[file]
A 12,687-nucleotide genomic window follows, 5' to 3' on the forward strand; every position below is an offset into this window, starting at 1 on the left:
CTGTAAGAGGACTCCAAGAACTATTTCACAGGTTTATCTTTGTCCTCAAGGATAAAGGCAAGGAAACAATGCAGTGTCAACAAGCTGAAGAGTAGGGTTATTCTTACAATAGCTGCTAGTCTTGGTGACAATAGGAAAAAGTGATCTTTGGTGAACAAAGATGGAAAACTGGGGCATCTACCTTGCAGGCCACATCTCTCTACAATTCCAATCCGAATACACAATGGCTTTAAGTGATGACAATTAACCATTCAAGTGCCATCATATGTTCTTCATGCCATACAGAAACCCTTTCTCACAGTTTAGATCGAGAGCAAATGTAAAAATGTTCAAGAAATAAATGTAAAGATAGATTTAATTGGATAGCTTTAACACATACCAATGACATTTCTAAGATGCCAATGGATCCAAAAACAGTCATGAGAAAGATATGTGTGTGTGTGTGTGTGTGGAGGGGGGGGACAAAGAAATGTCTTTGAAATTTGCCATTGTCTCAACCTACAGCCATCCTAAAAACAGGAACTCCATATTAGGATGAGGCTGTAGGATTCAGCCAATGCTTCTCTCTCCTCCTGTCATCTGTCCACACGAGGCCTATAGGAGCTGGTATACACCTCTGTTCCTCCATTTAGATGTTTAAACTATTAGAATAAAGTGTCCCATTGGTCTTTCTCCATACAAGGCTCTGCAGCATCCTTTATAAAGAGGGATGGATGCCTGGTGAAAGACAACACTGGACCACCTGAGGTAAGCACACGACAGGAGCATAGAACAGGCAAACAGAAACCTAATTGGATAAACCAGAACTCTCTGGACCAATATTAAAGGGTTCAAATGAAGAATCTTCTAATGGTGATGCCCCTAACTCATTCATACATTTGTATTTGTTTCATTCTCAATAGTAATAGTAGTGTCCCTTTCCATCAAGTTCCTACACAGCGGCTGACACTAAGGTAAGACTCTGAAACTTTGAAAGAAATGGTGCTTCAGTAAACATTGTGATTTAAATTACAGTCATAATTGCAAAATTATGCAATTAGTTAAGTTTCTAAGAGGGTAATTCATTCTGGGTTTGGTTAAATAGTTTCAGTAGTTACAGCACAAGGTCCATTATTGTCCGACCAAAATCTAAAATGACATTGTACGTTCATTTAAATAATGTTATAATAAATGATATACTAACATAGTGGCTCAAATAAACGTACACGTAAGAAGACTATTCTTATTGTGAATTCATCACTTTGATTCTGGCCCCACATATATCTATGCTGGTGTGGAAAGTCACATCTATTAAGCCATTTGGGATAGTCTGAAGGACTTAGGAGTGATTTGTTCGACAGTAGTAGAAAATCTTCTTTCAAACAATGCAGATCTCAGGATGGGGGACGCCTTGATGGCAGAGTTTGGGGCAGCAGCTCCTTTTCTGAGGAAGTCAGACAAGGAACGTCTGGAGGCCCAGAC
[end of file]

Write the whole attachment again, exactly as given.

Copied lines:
A 12,687-nucleotide genomic window follows, 5' to 3' on the forward strand; every position below is an offset into this window, starting at 1 on the left:
CTGTAAGAGGACTCCAAGAACTATTTCACAGGTTTATCTTTGTCCTCAAGGATAAAGGCAAGGAAACAATGCAGTGTCAACAAGCTGAAGAGTAGGGTTATTCTTACAATAGCTGCTAGTCTTGGTGACAATAGGAAAAAGTGATCTTTGGTGAACAAAGATGGAAAACTGGGGCATCTACCTTGCAGGCCACATCTCTCTACAATTCCAATCCGAATACACAATGGCTTTAAGTGATGACAATTAACCATTCAAGTGCCATCATATGTTCTTCATGCCATACAGAAACCCTTTCTCACAGTTTAGATCGAGAGCAAATGTAAAAATGTTCAAGAAATAAATGTAAAGATAGATTTAATTGGATAGCTTTAACACATACCAATGACATTTCTAAGATGCCAATGGATCCAAAAACAGTCATGAGAAAGATATGTGTGTGTGTGTGTGTGTGGAGGGGGGGGACAAAGAAATGTCTTTGAAATTTGCCATTGTCTCAACCTACAGCCATCCTAAAAACAGGAACTCCATATTAGGATGAGGCTGTAGGATTCAGCCAATGCTTCTCTCTCCTCCTGTCATCTGTCCACACGAGGCCTATAGGAGCTGGTATACACCTCTGTTCCTCCATTTAGATGTTTAAACTATTAGAATAAAGTGTCCCATTGGTCTTTCTCCATACAAGGCTCTGCAGCATCCTTTATAAAGAGGGATGGATGCCTGGTGAAAGACAACACTGGACCACCTGAGGTAAGCACACGACAGGAGCATAGAACAGGCAAACAGAAACCTAATTGGATAAACCAGAACTCTCTGGACCAATATTAAAGGGTTCAAATGAAGAATCTTCTAATGGTGATGCCCCTAACTCATTCATACATTTGTATTTGTTTCATTCTCAATAGTAATAGTAGTGTCCCTTTCCATCAAGTTCCTACACAGCGGCTGACACTAAGGTAAGACTCTGAAACTTTGAAAGAAATGGTGCTTCAGTAAACATTGTGATTTAAATTACAGTCATAATTGCAAAATTATGCAATTAGTTAAGTTTCTAAGAGGGTAATTCATTCTGGGTTTGGTTAAATAGTTTCAGTAGTTACAGCACAAGGTCCATTATTGTCCGACCAAAATCTAAAATGACATTGTACGTTCATTTAAATAATGTTATAATAAATGATATACTAACATAGTGGCTCAAATAAACGTACACGTAAGAAGACTATTCTTATTGTGAATTCATCACTTTGATTCTGGCCCCACATATATCTATGCTGGTGTGGAAAGTCACATCTATTAAGCCATTTGGGATAGTCTGAAGGACTTAGGAGTGATTTGTTCGACAGTAGTAGAAAATCTTCTTTCAAACAATGCAGATCTCAGGATGGGGGACGCCTTGATGGCAGAGTTTGGGGCAGCAGCTCCTTTTCTGAGGAAGTCAGACAAGGAACGTCTGGAGGCCCAGAC